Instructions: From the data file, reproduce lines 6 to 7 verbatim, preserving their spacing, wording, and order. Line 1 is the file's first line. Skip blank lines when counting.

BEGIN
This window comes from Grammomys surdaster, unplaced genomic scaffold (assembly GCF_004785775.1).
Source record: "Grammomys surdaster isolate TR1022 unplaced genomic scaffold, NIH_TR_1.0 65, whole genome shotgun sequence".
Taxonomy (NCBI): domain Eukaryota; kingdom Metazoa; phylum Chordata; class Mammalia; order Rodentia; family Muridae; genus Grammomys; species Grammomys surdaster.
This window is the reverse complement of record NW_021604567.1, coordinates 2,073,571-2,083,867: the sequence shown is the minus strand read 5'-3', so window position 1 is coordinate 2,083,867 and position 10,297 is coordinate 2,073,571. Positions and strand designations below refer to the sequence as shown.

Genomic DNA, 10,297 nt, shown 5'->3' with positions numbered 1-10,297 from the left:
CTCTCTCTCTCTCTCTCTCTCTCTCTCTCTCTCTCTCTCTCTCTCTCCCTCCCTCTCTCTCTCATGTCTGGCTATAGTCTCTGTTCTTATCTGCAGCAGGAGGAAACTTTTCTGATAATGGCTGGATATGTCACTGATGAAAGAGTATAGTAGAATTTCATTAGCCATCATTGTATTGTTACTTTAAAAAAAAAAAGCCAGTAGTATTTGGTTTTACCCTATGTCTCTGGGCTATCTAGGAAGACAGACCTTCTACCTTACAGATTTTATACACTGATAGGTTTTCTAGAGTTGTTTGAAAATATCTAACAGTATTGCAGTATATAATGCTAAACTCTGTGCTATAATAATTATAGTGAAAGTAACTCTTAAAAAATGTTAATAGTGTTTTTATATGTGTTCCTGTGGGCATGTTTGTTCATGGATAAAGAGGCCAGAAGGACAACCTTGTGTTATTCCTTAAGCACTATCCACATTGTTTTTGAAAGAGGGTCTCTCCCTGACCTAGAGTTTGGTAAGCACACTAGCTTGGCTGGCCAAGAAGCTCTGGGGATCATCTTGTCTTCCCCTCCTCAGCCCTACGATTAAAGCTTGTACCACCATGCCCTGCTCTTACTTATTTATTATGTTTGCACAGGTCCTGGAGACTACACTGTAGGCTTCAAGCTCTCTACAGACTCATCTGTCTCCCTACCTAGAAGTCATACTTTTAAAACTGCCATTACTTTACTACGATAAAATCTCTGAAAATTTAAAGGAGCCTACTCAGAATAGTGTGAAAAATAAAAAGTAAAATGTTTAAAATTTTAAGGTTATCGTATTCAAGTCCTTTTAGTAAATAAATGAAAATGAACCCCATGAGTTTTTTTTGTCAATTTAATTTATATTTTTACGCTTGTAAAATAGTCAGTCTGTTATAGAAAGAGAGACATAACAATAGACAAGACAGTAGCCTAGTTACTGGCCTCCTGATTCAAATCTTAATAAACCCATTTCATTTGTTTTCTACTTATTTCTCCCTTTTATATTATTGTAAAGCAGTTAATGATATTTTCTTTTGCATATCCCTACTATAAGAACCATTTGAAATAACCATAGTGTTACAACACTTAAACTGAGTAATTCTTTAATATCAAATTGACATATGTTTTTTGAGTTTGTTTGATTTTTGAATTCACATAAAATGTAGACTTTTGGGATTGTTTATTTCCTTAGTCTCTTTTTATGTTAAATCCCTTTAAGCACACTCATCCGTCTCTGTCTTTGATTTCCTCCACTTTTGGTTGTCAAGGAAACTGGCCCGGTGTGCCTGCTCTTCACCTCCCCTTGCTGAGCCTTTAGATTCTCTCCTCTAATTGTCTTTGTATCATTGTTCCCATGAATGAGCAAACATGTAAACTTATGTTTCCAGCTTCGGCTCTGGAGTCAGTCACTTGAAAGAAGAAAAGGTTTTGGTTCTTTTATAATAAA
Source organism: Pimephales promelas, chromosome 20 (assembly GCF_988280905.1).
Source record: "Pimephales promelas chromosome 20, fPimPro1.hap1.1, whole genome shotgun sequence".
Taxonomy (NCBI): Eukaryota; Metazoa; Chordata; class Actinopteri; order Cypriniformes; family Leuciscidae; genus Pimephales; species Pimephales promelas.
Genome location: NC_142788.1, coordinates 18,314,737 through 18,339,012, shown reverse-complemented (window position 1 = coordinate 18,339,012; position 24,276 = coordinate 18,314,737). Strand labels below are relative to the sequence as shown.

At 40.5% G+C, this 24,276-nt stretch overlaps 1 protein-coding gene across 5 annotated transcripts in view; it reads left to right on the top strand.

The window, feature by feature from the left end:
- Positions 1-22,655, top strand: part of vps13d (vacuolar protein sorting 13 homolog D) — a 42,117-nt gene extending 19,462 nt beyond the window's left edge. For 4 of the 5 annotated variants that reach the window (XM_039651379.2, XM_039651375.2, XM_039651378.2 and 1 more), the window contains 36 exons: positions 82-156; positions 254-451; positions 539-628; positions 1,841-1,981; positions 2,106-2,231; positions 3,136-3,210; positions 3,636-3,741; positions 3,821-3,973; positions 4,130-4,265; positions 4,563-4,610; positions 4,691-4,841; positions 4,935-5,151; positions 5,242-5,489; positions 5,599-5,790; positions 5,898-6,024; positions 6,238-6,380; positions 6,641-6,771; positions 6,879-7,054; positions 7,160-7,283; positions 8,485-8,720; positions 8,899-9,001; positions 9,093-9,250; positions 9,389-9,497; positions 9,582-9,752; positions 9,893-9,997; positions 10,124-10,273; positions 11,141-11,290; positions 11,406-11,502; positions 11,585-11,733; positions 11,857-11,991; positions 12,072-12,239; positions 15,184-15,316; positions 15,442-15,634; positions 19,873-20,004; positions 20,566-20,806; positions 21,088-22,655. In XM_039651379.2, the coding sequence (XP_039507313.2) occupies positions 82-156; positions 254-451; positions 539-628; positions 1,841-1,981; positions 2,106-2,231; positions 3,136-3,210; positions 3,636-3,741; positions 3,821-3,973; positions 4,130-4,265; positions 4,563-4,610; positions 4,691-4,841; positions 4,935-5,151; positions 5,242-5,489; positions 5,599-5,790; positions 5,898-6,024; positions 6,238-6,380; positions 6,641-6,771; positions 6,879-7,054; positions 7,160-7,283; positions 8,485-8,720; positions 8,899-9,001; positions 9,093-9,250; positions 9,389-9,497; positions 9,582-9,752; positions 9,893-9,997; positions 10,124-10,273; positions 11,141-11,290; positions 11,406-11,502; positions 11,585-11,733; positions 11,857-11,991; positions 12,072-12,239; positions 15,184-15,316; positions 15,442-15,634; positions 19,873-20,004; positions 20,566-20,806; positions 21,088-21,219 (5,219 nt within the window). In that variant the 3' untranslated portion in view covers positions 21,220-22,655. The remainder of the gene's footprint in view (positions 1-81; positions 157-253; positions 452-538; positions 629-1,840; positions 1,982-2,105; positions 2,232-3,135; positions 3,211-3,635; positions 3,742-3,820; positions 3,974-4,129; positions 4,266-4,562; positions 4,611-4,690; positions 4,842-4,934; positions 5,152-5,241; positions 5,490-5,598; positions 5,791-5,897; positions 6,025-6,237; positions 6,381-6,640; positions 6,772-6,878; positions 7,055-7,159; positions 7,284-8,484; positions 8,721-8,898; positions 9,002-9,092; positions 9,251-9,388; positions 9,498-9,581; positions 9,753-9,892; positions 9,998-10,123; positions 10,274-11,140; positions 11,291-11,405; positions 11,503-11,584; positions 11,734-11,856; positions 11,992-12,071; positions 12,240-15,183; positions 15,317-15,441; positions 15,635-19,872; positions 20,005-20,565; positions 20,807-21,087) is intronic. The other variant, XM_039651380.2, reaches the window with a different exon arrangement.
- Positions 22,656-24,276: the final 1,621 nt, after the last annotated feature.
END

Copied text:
CTCTCTCTCTCTCTCTCTCTCTCTCTCTCTCTCTCTCTCTCTCTCTCCCTCCCTCTCTCTCTCATGTCTGGCTATAGTCTCTGTTCTTATCTGCAGCAGGAGGAAACTTTTCTGATAATGGCTGGATATGTCACTGATGAAAGAGTATAGTAGAATTTCATTAGCCATCATTGTATTGTTACTTTAAAAAAAAAAAGCCAGTAGTATTTGGTTTTACCCTATGTCTCTGGGCTATCTAGGAAGACAGACCTTCTACCTTACAGATTTTATACACTGATAGGTTTTCTAGAGTTGTTTGAAAATATCTAACAGTATTGCAGTATATAATGCTAAACTCTGTGCTATAATAATTATAGTGAAAGTAACTCTTAAAAAATGTTAATAGTGTTTTTATATGTGTTCCTGTGGGCATGTTTGTTCATGGATAAAGAGGCCAGAAGGACAACCTTGTGTTATTCCTTAAGCACTATCCACATTGTTTTTGAAAGAGGGTCTCTCCCTGACCTAGAGTTTGGTAAGCACACTAGCTTGGCTGGCCAAGAAGCTCTGGGGATCATCTTGTCTTCCCCTCCTCAGCCCTACGATTAAAGCTTGTACCACCATGCCCTGCTCTTACTTATTTATTATGTTTGCACAGGTCCTGGAGACTACACTGTAGGCTTCAAGCTCTCTACAGACTCATCTGTCTCCCTACCTAGAAGTCATACTTTTAAAACTGCCATTACTTTACTACGATAAAATCTCTGAAAATTTAAAGGAGCCTACTCAGAATAGTGTGAAAAATAAAAAGTAAAATGTTTAAAATTTTAAGGTTATCGTATTCAAGTCCTTTTAGTAAATAAATGAAAATGAACCCCATGAGTTTTTTTTGTCAATTTAATTTATATTTTTACGCTTGTAAAATAGTCAGTCTGTTATAGAAAGAGAGACATAACAATAGACAAGACAGTAGCCTAGTTACTGGCCTCCTGATTCAAATCTTAATAAACCCATTTCATTTGTTTTCTACTTATTTCTCCCTTTTATATTATTGTAAAGCAGTTAATGATATTTTCTTTTGCATATCCCTACTATAAGAACCATTTGAAATAACCATAGTGTTACAACACTTAAACTGAGTAATTCTTTAATATCAAATTGACATATGTTTTTTGAGTTTGTTTGATTTTTGAATTCACATAAAATGTAGACTTTTGGGATTGTTTATTTCCTTAGTCTCTTTTTATGTTAAATCCCTTTAAGCACACTCATCCGTCTCTGTCTTTGATTTCCTCCACTTTTGGTTGTCAAGGAAACTGGCCCGGTGTGCCTGCTCTTCACCTCCCCTTGCTGAGCCTTTAGATTCTCTCCTCTAATTGTCTTTGTATCATTGTTCCCATGAATGAGCAAACATGTAAACTTATGTTTCCAGCTTCGGCTCTGGAGTCAGTCACTTGAAAGAAGAAAAGGTTTTGGTTCTTTTATAATAAA
Source organism: Pimephales promelas, chromosome 20 (assembly GCF_988280905.1).